Special Christmas Carol Edition: NPR and Villainy

Don’t repeat the same thing I just said, in different fucking words.
Ian McShane as “Al Swearingen” in Deadwood

Something that I actually heard today on National Public Radio’s “Talk of the Nation”:

PROFESSOR OF “PHILOSOPHY”: Well, Scrooge does have a point. After all, he is paying for the poorhouse and those other institutions.

OBSEQUIOUS ANCHOR: Right, he’s paying his taxes…

PROFESSOR OF “PHILOSOPHY”: Exactly! Ha, ha. Plus, Bob Cratchit is always complaining about being cold, but actually, he’s getting paid that wage because that’s what his labor is worth. If he doesn’t want the job, there are plenty of other people who would be glad to have it, maybe for half the wages he’s getting. In fact, economically speaking, we need people like Scrooge to finance business and make new investments. He’s a much more valuable person than the Cratchits.

* * *

AT this point, I would like to warn you that when we return to the Professor of Philosophy, we will commence putting words in his mouth that he did not actually say. I emphasize this because all of the foregoing is more or less direct quotation.

Which brings us to the lovely quote from Al Swearingen. Do not, Al reminds us, repeat the same fucking thing you just head from the villain in charge. That is exactly what the professor did this morning on the radio — his “defense” of Scrooge was just a series of quotations from Scrooge’s own monologues.

The fact that Scrooge exists and speaks within a narrative proves that the text is “conscious” of its antagonists. Dickens’s text is smart enough to comprehend the arguments in favor of the free market, and to put the best possible defense of selfishness in Scrooge’s mouth.

Perhaps this has to be written out to be understood: the characteristic quality of all great villains is that they satisfy their own needs fully (calling thus to our own desires), but suffer from a form of perceptual blindness. They cannot see what is coming: Tony Soprano does not realize he is bringing a curse down on himself and his family, and Humbert Humbert cannot handle Lolita’s independence or growing maturity. They cannot see the effects of their actions on others, nor can they recognize their own suffering for what it is. Here I am thinking not only of Scrooge’s journey’s of “seeing” throughout his purgatorial night, but also of the corrupted idealism of Colonel Aureliano Buendia in 100 Years of Solitude.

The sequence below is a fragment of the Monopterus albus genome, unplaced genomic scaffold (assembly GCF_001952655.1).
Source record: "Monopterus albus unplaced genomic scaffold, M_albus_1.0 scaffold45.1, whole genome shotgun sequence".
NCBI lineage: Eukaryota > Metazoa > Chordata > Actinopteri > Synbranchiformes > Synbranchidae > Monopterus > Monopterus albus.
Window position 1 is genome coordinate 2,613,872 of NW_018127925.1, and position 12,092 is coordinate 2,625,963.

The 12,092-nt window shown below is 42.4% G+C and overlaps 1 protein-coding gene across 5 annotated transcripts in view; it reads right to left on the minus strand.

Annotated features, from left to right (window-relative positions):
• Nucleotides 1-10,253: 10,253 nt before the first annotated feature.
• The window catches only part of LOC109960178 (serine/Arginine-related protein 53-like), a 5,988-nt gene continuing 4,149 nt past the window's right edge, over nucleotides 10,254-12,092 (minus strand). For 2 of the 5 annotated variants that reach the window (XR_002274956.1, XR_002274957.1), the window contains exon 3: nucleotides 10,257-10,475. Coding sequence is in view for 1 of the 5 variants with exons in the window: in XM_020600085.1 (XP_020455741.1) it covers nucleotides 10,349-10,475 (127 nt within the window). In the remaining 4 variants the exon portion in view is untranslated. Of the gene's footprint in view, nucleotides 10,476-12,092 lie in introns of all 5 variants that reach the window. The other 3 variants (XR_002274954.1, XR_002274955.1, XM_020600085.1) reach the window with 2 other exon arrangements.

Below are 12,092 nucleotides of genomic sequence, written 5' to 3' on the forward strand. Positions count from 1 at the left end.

The “discovery” and defense of Scrooge, in the form of parroting Scrooge, is really nothing more than intellectual regression. For a reading against the grain to really succeed, it must simultaneously work against the conclusion of the narrative, and against the arguments put forward by the antagonistic character. If the NPR commentator cannot enjoy Scrooge’s redemption, and cannot go Scrooge’s arguments one better either, then he is simply not equal to the text, and ought to make himself scarce.

However, instead of doing that, he went on (not) to say the following:

PROFESSOR OF PHILOSOPHY: Also, people are always hating on Cruella de Vil. But I don’t think they’ve really considered her point of view. First of all, as she herself says, she is constantly miserable, darling, and the only thing that makes her happy is fur. Now, I think we can all agree that puppies make people happy. Ergo, their purpose is to make people happy.

GLAUCON: Surely you are right.

PROFESSOR OF PHILOSOPHY: But they don’t all make people happy in the same way. For example, one person might enjoy scratching them behind the ears, while another person might enjoy having the dog fetch a thrown stick.

GLAUCON: Now that you have put it like this, National Public Radio, I don’t see how I can possibly argue.

PROFESSOR OF PHILOSOPHY: So, the only criminal thing would be preventing a person from doing whatever makes them happiest with respect to the dalmatian, or preventing the dalmatian from playing its part.

GLAUCON: Like, totally.

PROFESSOR OF PHILOSOPHY: Therefore Cruella should have the right to wear a very stylish fur coat, because that way she is making full use of all the puppies, and making herself happy. That follows from their purpose qua puppies.

GLAUCON: Could you prove that Ursula from The Little Mermaid is not a villain?

PROFESSOR OF PHILOSOPHY: Sorry, that is our subject for next week. For our discussion of Ursula, please read Who Stole Ariel’s Voice?: Masculine Fears And The Monstrous Feminine.